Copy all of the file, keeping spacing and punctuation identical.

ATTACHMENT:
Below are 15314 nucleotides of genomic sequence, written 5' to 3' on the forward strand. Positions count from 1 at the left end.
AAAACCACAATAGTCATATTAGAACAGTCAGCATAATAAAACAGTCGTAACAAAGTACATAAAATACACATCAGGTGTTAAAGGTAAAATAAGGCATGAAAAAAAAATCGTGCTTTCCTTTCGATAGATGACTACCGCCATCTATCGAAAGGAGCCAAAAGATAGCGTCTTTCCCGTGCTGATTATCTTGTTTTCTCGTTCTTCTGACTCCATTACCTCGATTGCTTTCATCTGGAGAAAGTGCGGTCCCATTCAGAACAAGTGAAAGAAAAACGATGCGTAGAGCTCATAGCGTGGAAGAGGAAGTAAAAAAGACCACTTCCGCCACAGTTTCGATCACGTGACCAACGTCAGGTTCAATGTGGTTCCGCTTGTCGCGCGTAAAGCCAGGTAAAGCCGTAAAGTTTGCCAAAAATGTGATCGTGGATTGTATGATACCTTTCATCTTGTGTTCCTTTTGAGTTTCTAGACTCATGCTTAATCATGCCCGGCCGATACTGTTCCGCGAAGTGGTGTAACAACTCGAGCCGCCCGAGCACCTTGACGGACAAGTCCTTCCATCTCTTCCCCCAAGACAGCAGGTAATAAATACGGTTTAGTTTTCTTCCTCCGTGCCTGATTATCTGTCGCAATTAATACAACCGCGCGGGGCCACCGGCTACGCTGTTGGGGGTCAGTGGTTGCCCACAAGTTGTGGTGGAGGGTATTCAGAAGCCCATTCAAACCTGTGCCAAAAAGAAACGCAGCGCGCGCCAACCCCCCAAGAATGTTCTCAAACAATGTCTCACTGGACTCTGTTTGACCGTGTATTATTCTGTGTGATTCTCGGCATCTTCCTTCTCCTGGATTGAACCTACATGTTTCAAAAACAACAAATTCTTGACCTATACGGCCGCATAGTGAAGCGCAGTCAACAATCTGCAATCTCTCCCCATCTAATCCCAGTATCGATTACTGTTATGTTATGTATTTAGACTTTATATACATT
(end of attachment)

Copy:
Below are 15314 nucleotides of genomic sequence, written 5' to 3' on the forward strand. Positions count from 1 at the left end.
AAAACCACAATAGTCATATTAGAACAGTCAGCATAATAAAACAGTCGTAACAAAGTACATAAAATACACATCAGGTGTTAAAGGTAAAATAAGGCATGAAAAAAAAATCGTGCTTTCCTTTCGATAGATGACTACCGCCATCTATCGAAAGGAGCCAAAAGATAGCGTCTTTCCCGTGCTGATTATCTTGTTTTCTCGTTCTTCTGACTCCATTACCTCGATTGCTTTCATCTGGAGAAAGTGCGGTCCCATTCAGAACAAGTGAAAGAAAAACGATGCGTAGAGCTCATAGCGTGGAAGAGGAAGTAAAAAAGACCACTTCCGCCACAGTTTCGATCACGTGACCAACGTCAGGTTCAATGTGGTTCCGCTTGTCGCGCGTAAAGCCAGGTAAAGCCGTAAAGTTTGCCAAAAATGTGATCGTGGATTGTATGATACCTTTCATCTTGTGTTCCTTTTGAGTTTCTAGACTCATGCTTAATCATGCCCGGCCGATACTGTTCCGCGAAGTGGTGTAACAACTCGAGCCGCCCGAGCACCTTGACGGACAAGTCCTTCCATCTCTTCCCCCAAGACAGCAGGTAATAAATACGGTTTAGTTTTCTTCCTCCGTGCCTGATTATCTGTCGCAATTAATACAACCGCGCGGGGCCACCGGCTACGCTGTTGGGGGTCAGTGGTTGCCCACAAGTTGTGGTGGAGGGTATTCAGAAGCCCATTCAAACCTGTGCCAAAAAGAAACGCAGCGCGCGCCAACCCCCCAAGAATGTTCTCAAACAATGTCTCACTGGACTCTGTTTGACCGTGTATTATTCTGTGTGATTCTCGGCATCTTCCTTCTCCTGGATTGAACCTACATGTTTCAAAAACAACAAATTCTTGACCTATACGGCCGCATAGTGAAGCGCAGTCAACAATCTGCAATCTCTCCCCATCTAATCCCAGTATCGATTACTGTTATGTTATGTATTTAGACTTTATATACATT